In the early 2000s, Ashurst, together with the Asian Development Bank and the Asian Bankers Association, prepared a model agreement to promote company restructuring (Model Agreement). The Model Agreement was designed to operate cross-border in relation to an industry-wide collaborative scheme to facilitate workouts in Asia.

The Model Agreement is, in essence, particularly useful as a template for a standstill agreement, from which it originates.

A copy of the Model Agreement (as last updated on 12 September 2013) can be accessed here.

The below is a useful guide to the best practice on approaching an informal workout under the Model Agreement for a debtor with multiple financiers.

The table below is a useful guide to best practice on approaching an informal workout under the Model Agreement for a debtor with multiple financiers.

  • A bank that is owed more than 10% of the total liabilities of the relevant debtor may invoke the Model Agreement by giving a notice or Workout Application to the debtor's other bankers convening a First Meeting to consider the formation of a Workout Committee.
  • The First Meeting must be held within 10 to 15 days of notice.  Beyond that, there may be a moratorium on banks pursuing their claims against a debtor until the conclusion of the First Meeting.
  • Banks may either appoint a Workout Committee or determine that the financial affairs of the debtor are such that no sensible workout proposal can be developed and that it should be liquidated. 
  • If a Workout Committee is appointed, the standstill continues for a period of up to 60 days, subject to the satisfaction of various conditions, as the process of formulating a workout progresses.
  • Otherwise, if the Workout Application imposes a moratorium on the banks, that standstill comes to an end. 

  • If the banks establish a Workout Committee, its members will comprise one representative from each of those three banks with the largest claims and one representative each from three of the remaining banks. 
  • The Chairperson may either be entirely independent or be the representative of the bank with the largest exposure to the debtor.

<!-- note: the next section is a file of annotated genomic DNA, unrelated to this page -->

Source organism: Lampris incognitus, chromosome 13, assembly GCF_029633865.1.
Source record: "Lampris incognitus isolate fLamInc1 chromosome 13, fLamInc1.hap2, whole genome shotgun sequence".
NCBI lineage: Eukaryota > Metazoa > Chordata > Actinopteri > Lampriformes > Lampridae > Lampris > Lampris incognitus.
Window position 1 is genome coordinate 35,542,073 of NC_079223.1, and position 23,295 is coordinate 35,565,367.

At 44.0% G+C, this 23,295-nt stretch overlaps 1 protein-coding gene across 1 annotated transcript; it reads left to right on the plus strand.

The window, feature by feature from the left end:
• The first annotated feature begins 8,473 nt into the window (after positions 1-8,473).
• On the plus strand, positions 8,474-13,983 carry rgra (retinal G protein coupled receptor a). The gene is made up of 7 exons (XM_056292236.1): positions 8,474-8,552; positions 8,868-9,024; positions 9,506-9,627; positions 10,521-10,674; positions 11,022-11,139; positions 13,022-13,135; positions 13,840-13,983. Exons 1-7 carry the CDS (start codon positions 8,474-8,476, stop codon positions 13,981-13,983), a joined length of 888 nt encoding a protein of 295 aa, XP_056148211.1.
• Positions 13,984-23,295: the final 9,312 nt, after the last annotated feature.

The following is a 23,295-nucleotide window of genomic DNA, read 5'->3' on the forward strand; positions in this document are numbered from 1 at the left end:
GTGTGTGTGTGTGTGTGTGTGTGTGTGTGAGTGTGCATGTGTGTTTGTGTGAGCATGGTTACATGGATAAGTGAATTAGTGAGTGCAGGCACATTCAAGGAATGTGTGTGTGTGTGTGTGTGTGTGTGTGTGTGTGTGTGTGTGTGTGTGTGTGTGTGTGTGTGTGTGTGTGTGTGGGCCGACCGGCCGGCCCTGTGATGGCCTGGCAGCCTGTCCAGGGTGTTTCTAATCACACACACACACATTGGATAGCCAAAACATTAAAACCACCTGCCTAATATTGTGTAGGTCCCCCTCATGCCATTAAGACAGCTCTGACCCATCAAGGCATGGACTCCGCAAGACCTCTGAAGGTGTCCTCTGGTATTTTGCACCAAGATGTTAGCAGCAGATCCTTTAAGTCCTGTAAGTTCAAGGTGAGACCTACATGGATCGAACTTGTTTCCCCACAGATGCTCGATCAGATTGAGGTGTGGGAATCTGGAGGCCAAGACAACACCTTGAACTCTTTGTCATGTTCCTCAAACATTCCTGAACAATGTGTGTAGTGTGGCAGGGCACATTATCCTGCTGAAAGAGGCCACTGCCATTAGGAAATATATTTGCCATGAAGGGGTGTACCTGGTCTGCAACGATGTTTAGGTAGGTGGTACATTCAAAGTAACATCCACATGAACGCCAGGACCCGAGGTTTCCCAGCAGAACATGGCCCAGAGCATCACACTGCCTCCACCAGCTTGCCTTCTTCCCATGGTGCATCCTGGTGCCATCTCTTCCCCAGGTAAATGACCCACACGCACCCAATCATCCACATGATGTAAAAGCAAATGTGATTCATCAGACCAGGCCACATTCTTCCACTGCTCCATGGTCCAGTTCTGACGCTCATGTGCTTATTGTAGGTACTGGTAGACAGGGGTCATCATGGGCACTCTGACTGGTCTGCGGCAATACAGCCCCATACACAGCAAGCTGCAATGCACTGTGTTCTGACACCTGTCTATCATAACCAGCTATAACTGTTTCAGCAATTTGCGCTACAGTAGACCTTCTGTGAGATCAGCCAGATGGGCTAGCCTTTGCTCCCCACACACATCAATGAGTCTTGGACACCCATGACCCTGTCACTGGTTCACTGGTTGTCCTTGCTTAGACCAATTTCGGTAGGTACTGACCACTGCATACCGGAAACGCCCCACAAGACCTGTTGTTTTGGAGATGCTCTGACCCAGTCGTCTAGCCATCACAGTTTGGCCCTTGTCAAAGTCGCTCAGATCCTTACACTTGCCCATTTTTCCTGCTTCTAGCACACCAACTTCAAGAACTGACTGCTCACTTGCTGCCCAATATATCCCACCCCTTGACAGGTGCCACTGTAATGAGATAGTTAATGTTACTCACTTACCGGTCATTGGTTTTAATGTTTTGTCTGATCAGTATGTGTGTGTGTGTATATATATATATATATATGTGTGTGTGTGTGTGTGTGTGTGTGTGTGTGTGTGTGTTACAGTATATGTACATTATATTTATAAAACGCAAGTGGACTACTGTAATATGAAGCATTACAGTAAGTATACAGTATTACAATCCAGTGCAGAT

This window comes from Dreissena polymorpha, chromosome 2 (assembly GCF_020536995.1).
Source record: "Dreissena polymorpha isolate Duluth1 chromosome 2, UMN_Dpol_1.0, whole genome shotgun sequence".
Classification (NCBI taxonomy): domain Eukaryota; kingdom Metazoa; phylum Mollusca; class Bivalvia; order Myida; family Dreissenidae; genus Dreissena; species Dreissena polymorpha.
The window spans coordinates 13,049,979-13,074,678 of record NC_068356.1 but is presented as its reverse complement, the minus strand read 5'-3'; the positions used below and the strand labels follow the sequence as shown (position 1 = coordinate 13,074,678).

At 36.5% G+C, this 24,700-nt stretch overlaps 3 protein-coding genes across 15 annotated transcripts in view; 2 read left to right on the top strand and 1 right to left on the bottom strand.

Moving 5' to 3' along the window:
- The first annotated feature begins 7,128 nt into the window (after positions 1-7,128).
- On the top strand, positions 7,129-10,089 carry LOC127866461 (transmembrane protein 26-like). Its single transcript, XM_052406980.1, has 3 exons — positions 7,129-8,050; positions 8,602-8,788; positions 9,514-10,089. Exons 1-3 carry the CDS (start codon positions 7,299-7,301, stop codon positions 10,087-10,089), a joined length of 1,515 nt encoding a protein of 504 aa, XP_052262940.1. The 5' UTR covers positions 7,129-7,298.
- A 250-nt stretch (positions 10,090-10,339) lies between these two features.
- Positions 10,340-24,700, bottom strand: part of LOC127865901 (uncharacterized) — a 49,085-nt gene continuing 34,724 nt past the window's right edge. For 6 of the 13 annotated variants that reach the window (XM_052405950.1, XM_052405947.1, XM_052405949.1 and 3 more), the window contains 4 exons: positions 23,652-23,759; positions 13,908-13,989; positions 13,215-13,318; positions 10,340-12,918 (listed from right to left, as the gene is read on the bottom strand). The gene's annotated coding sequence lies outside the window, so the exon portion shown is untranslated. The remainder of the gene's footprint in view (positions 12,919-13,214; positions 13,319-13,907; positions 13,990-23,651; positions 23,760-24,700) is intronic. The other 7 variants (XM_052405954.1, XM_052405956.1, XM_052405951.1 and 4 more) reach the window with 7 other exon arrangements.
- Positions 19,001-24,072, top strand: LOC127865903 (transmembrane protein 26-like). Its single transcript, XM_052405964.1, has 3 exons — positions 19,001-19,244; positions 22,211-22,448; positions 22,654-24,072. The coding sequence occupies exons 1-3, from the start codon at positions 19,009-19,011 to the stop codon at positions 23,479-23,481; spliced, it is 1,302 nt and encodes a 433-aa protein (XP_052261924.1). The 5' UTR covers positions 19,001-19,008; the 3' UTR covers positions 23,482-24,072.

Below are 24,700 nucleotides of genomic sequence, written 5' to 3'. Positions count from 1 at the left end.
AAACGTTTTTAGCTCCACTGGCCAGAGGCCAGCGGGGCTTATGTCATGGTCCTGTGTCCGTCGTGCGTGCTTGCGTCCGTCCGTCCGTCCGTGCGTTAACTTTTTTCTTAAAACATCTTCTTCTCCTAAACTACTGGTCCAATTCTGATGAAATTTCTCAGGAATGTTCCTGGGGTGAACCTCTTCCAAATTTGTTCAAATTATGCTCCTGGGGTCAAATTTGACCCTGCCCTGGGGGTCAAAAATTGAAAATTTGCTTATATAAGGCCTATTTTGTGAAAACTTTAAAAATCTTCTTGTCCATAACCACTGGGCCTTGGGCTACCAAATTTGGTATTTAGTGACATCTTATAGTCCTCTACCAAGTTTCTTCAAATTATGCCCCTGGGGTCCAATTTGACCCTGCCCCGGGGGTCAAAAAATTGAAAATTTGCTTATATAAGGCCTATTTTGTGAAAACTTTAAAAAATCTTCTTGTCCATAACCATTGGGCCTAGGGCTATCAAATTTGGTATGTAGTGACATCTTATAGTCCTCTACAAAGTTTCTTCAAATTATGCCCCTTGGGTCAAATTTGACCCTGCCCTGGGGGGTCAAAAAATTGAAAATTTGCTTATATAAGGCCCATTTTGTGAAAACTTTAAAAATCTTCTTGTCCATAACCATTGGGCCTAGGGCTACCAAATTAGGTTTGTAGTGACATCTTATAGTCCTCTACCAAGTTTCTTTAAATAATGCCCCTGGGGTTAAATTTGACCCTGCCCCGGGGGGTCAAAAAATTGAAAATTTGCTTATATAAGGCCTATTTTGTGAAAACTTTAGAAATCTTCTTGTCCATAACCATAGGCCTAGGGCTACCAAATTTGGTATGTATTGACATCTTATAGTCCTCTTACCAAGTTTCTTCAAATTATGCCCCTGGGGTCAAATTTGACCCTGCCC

• Once a Workout Committee has been appointed, one of its first tasks is to obtain from the debtor financial information, an indemnification of the members of the Workout Committee, and payment of the costs of the Workout Committee. Additionally, the debtor and the Workout Committee should maintain the status quo so far as each of the debtors businesses and of its relationships with creditors are concerned.
  • The Model Agreement stipulates that the debtor's commitment to provide support is formalised by a Debtor Company's Covenant. Without the covenant, or equally if there has been a breach by the debtor or the debtor has become the subject of an insolvency proceeding, the banks may resolve to terminate the moratorium.

  • The principal functions of the Workout Committee are to undertake a detailed review of the financial affairs of the debtor and to negotiate the terms of a Workout Agreement, which may be submitted to the banks for their adoption.
  • In circumstances where either the terms of a Workout Agreement cannot be resolved or the Workout Committee comes to the unanimous view that no useful commercial purpose will be served by undertaking a Workout Agreement, a meeting of banks can terminate the moratorium.

  • If the Workout Committee is able to both reach agreement with the debtor on the terms of an “out-of-court” settlement and to conclude that such a settlement has commercial merit, a meeting of banks is convened to consider the proposed Workout Agreement. The options for the banks are either to adopt the agreement by way of a special resolution (75% of all banks representing at least 90% of all claims against the debtor) or to bring the moratorium to an end.

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The information provided is not intended to be a comprehensive review of all developments in the law and practice, or to cover all aspects of those referred to.
Readers should take legal advice before applying it to specific issues or transactions.